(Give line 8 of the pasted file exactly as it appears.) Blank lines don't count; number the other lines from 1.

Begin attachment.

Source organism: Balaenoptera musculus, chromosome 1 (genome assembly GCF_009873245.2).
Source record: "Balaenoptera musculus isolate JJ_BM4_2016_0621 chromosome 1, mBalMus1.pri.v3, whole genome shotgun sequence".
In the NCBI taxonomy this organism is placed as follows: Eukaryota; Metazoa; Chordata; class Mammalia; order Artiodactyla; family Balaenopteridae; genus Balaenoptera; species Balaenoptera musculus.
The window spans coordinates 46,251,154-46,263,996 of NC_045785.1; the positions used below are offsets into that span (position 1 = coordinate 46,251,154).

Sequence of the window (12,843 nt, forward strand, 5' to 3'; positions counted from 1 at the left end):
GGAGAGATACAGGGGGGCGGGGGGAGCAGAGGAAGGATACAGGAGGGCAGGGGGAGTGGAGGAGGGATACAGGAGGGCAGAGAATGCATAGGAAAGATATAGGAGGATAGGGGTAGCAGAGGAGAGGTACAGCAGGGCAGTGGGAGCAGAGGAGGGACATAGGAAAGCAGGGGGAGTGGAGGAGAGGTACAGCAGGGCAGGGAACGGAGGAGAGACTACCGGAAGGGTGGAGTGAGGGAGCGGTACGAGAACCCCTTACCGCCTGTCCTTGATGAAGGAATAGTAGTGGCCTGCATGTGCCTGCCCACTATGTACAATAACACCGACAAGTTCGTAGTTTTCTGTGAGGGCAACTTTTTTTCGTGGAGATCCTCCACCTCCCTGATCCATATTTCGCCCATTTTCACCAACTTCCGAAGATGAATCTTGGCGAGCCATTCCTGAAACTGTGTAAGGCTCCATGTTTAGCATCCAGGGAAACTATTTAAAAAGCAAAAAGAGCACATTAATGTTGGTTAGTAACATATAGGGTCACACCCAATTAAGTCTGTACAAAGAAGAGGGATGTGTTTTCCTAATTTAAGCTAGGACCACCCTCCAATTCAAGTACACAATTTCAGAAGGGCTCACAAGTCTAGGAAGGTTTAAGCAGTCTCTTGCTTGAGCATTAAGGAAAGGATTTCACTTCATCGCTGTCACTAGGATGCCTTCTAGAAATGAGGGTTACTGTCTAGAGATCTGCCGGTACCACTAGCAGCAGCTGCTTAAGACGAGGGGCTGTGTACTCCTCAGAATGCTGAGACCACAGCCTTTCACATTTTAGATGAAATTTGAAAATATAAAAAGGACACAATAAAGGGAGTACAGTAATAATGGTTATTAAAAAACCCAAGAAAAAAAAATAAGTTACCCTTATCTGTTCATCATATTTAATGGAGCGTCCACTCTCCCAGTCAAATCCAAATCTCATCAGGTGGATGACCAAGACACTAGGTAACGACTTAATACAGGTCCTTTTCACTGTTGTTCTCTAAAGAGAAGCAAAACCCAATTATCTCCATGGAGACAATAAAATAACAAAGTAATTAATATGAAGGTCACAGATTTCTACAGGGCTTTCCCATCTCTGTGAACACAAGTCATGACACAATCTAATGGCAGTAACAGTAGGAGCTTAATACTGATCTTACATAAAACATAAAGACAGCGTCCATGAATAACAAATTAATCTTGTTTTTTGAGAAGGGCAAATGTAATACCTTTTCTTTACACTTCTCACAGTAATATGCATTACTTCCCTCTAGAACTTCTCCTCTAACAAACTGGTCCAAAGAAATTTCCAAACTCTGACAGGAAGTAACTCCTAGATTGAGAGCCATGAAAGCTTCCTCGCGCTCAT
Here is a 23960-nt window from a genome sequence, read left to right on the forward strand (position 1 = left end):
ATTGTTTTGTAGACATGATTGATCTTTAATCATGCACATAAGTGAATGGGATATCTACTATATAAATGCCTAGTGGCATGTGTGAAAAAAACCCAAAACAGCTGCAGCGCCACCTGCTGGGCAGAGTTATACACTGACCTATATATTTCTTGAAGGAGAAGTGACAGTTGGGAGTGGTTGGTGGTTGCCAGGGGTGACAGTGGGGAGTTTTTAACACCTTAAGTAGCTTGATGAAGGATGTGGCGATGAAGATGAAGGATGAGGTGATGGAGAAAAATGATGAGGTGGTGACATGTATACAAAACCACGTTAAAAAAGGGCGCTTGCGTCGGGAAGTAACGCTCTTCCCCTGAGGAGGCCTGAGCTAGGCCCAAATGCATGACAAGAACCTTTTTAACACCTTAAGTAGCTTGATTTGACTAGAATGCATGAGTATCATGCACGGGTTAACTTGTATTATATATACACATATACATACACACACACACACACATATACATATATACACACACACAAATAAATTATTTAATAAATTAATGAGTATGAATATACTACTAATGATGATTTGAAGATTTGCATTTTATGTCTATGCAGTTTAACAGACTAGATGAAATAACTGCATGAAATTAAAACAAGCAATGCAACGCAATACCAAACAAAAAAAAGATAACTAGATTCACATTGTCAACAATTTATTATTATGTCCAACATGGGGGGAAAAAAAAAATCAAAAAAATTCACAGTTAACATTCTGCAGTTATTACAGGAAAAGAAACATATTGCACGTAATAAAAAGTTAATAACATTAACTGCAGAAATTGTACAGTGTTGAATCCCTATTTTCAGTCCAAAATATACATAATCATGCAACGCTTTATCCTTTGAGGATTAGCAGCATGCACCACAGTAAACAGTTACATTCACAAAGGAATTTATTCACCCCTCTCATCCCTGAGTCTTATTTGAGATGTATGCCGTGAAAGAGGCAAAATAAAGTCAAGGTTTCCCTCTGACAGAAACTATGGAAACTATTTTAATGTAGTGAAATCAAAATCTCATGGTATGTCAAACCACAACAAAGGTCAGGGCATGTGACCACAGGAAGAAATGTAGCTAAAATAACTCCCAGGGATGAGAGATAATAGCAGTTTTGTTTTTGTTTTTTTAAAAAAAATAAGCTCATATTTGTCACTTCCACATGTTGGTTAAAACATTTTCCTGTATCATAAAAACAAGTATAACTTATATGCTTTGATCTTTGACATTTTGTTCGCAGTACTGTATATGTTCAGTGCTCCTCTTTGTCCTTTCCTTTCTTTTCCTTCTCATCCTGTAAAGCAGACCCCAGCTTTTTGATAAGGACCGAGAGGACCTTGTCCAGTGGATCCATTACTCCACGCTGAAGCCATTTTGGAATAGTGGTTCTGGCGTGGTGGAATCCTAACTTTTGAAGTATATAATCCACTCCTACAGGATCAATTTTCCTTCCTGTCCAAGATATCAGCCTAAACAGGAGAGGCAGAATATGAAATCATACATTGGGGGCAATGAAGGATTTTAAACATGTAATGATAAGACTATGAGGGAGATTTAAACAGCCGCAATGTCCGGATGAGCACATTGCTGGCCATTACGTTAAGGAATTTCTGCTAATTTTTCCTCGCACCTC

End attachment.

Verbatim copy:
ATTGTTTTGTAGACATGATTGATCTTTAATCATGCACATAAGTGAATGGGATATCTACTATATAAATGCCTAGTGGCATGTGTGAAAAAAACCCAAAACAGCTGCAGCGCCACCTGCTGGGCAGAGTTATACACTGACCTATATATTTCTTGAAGGAGAAGTGACAGTTGGGAGTGGTTGGTGGTTGCCAGGGGTGACAGTGGGGAGTTTTTAACACCTTAAGTAGCTTGATGAAGGATGTGGCGATGAAGATGAAGGATGAGGTGATGGAGAAAAATGATGAGGTGGTGACATGTATACAAAACCACGTTAAAAAAGGGCGCTTGCGTCGGGAAGTAACGCTCTTCCCCTGAGGAGGCCTGAGCTAGGCCCAAATGCATGACAAGAACCTTTTTAACACCTTAAGTAGCTTGATTTGACTAGAATGCATGAGTATCATGCACGGGTTAACTTGTATTATATATACACATATACATACACACACACACACACATATACATATATACACACACACAAATAAATTATTTAATAAATTAATGAGTATGAATATACTACTAATGATGATTTGAAGATTTGCATTTTATGTCTATGCAGTTTAACAGACTAGATGAAATAACTGCATGAAATTAAAACAAGCAATGCAACGCAATACCAAACAAAAAAAAGATAACTAGATTCACATTGTCAACAATTTATTATTATGTCCAACATGGGGGGAAAAAAAAAATCAAAAAAATTCACAGTTAACATTCTGCAGTTATTACAGGAAAAGAAACATATTGCACGTAATAAAAAGTTAATAACATTAACTGCAGAAATTGTACAGTGTTGAATCCCTATTTTCAGTCCAAAATATACATAATCATGCAACGCTTTATCCTTTGAGGATTAGCAGCATGCACCACAGTAAACAGTTACATTCACAAAGGAATTTATTCACCCCTCTCATCCCTGAGTCTTATTTGAGATGTATGCCGTGAAAGAGGCAAAATAAAGTCAAGGTTTCCCTCTGACAGAAACTATGGAAACTATTTTAATGTAGTGAAATCAAAATCTCATGGTATGTCAAACCACAACAAAGGTCAGGGCATGTGACCACAGGAAGAAATGTAGCTAAAATAACTCCCAGGGATGAGAGATAATAGCAGTTTTGTTTTTGTTTTTTTAAAAAAAATAAGCTCATATTTGTCACTTCCACATGTTGGTTAAAACATTTTCCTGTATCATAAAAACAAGTATAACTTATATGCTTTGATCTTTGACATTTTGTTCGCAGTACTGTATATGTTCAGTGCTCCTCTTTGTCCTTTCCTTTCTTTTCCTTCTCATCCTGTAAAGCAGACCCCAGCTTTTTGATAAGGACCGAGAGGACCTTGTCCAGTGGATCCATTACTCCACGCTGAAGCCATTTTGGAATAGTGGTTCTGGCGTGGTGGAATCCTAACTTTTGAAGTATATAATCCACTCCTACAGGATCAATTTTCCTTCCTGTCCAAGATATCAGCCTAAACAGGAGAGGCAGAATATGAAATCATACATTGGGGGCAATGAAGGATTTTAAACATGTAATGATAAGACTATGAGGGAGATTTAAACAGCCGCAATGTCCGGATGAGCACATTGCTGGCCATTACGTTAAGGAATTTCTGCTAATTTTTCCTCGCACCTC